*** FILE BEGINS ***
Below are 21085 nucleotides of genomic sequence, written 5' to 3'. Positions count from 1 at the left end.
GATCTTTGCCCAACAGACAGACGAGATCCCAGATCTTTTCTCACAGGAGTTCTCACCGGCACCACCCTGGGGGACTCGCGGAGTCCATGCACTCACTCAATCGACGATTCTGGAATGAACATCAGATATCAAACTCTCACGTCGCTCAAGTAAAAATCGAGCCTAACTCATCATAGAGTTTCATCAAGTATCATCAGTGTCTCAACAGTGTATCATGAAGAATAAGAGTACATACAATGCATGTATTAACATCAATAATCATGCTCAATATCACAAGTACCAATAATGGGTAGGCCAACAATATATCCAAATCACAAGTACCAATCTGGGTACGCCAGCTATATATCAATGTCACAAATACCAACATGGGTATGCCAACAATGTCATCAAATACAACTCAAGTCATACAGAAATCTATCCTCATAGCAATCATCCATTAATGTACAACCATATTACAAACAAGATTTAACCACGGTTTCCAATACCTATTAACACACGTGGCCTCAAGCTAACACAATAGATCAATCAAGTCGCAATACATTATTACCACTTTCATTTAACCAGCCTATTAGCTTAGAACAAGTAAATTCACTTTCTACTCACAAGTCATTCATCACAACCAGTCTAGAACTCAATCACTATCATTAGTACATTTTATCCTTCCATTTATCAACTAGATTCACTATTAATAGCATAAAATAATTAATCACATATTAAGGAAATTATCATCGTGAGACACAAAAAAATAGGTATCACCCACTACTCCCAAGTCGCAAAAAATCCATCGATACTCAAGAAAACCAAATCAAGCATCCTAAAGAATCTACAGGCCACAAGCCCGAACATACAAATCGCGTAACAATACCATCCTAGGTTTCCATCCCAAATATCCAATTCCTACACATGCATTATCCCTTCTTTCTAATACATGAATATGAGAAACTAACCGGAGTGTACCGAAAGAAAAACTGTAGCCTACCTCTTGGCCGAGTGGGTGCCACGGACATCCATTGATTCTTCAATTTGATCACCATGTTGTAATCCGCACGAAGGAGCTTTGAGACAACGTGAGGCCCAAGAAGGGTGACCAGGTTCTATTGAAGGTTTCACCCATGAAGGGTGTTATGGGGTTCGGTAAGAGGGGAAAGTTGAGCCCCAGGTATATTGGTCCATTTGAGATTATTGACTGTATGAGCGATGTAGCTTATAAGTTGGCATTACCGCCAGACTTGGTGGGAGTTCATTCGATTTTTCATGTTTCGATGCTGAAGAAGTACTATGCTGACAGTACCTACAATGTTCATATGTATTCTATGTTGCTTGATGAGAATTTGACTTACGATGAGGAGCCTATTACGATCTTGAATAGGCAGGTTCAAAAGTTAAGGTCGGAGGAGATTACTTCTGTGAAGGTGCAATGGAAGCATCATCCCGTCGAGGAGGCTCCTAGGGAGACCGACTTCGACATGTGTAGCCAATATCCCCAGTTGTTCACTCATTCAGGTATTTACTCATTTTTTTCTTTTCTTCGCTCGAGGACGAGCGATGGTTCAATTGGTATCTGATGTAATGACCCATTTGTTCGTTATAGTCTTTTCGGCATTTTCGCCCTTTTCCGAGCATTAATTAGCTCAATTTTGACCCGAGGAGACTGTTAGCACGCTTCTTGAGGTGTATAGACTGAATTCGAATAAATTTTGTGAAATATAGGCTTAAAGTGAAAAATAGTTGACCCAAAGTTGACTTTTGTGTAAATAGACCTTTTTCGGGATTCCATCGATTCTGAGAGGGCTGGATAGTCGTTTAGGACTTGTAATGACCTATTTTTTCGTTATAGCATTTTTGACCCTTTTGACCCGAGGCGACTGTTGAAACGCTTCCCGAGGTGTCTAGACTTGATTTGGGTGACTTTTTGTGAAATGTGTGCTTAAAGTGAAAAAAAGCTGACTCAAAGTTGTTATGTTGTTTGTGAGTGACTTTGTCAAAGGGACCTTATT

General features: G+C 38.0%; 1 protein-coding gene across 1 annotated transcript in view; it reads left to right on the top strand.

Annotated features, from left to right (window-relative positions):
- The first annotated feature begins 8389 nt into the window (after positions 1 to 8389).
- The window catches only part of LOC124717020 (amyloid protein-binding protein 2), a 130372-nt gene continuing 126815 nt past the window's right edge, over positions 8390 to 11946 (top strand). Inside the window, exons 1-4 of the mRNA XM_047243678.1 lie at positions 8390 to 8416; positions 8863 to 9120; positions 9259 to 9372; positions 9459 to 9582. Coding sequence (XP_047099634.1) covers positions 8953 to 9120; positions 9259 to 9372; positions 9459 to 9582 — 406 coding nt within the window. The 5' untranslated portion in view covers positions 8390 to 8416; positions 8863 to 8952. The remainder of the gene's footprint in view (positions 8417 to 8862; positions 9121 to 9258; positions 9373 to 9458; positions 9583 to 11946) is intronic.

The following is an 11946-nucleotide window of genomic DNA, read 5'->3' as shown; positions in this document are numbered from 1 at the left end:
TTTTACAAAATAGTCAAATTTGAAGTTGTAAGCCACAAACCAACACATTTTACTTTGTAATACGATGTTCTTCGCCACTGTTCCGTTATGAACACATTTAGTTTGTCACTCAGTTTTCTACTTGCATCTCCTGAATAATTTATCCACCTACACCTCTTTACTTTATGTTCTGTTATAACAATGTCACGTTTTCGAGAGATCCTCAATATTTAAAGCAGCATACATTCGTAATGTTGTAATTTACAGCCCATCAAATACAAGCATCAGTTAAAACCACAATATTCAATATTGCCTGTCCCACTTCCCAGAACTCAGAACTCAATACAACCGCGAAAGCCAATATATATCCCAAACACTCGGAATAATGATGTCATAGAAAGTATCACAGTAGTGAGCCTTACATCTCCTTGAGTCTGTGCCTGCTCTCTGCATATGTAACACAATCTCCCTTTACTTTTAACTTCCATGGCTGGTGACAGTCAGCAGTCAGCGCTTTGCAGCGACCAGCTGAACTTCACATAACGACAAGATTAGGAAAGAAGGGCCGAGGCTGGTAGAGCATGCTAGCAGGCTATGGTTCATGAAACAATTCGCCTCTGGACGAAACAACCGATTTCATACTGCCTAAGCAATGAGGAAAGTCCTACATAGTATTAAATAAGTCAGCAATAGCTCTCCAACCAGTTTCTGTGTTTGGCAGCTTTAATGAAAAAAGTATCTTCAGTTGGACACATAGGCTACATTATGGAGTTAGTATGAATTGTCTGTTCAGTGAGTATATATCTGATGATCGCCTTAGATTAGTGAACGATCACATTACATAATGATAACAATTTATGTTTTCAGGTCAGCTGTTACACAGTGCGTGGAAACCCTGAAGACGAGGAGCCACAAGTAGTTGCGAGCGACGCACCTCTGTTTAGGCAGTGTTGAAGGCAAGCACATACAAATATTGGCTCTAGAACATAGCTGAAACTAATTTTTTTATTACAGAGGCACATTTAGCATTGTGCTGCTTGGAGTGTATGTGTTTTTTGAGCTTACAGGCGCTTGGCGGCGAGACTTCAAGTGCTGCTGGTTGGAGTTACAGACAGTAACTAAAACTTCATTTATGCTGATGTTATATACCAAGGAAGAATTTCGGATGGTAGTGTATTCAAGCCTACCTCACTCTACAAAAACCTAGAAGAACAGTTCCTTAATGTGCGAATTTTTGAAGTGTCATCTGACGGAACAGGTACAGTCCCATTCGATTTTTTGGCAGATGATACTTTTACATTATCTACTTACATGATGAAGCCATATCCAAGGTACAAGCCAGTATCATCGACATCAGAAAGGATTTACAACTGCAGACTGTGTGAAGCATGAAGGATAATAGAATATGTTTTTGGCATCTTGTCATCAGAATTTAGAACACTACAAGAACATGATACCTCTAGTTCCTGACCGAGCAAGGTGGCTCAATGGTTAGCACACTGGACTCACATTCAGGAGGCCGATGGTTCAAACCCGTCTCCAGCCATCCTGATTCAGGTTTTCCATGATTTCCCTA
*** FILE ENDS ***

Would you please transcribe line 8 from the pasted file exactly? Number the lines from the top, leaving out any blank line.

TTTTACAAAATAGTCAAATTTGAAGTTGTAAGCCACAAACCAACACATTTTACTTTGTAATACGATGTTCTTCGCCACTGTTCCGTTATGAACACATTTAGTTTGTCACTCAGTTTTCTACTTGCATCTCCTGAATAATTTATCCACCTACACCTCTTTACTTTATGTTCTGTTATAACAATGTCACGTTTTCGAGAGATCCTCAATATTTAAAGCAGCATACATTCGTAATGTTGTAATTTACAGCCCATCAAATACAAGCATCAGTTAAAACCACAATATTCAATATTGCCTGTCCCACTTCCCAGAACTCAGAACTCAATACAACCGCGAAAGCCAATATATATCCCAAACACTCGGAATAATGATGTCATAGAAAGTATCACAGTAGTGAGCCTTACATCTCCTTGAGTCTGTGCCTGCTCTCTGCATATGTAACACAATCTCCCTTTACTTTTAACTTCCATGGCTGGTGACAGTCAGCAGTCAGCGCTTTGCAGCGACCAGCTGAACTTCACATAACGACAAGATTAGGAAAGAAGGGCCGAGGCTGGTAGAGCATGCTAGCAGGCTATGGTTCATGAAACAATTCGCCTCTGGACGAAACAACCGATTTCATACTGCCTAAGCAATGAGGAAAGTCCTACATAGTATTAAATAAGTCAGCAATAGCTCTCCAACCAGTTTCTGTGTTTGGCAGCTTTAATGAAAAAAGTATCTTCAGTTGGACACATAGGCTACATTATGGAGTTAGTATGAATTGTCTGTTCAGTGAGTATATATCTGATGATCGCCTTAGATTAGTGAACGATCACATTACATAATGATAACAATTTATGTTTTCAGGTCAGCTGTTACACAGTGCGTGGAAACCCTGAAGACGAGGAGCCACAAGTAGTTGCGAGCGACGCACCTCTGTTTAGGCAGTGTTGAAGGCAAGCACATACAAATATTGGCTCTAGAACATAGCTGAAACTAATTTTTTTATTACAGAGGCACATTTAGCATTGTGCTGCTTGGAGTGTATGTGTTTTTTGAGCTTACAGGCGCTTGGCGGCGAGACTTCAAGTGCTGCTGGTTGGAGTTACAGACAGTAACTAAAACTTCATTTATGCTGATGTTATATACCAAGGAAGAATTTCGGATGGTAGTGTATTCAAGCCTACCTCACTCTACAAAAACCTAGAAGAACAGTTCCTTAATGTGCGAATTTTTGAAGTGTCATCTGACGGAACAGGTACAGTCCCATTCGATTTTTTGGCAGATGATACTTTTACATTATCTACTTACATGATGAAGCCATATCCAAGGTACAAGCCAGTATCATCGACATCAGAAAGGATTTACAACTGCAGACTGTGTGAAGCATGAAGGATAATAGAATATGTTTTTGGCATCTTGTCATCAGAATTTAGAACACTACAAGAACATGATACCTCTAGTTCCTGACCGAGCAAGGTGGCTCAATGGTTAGCACACTGGACTCACATTCAGGAGGCCGATGGTTCAAACCCGTCTCCAGCCATCCTGATTCAGGTTTTCCATGATTTCCCTA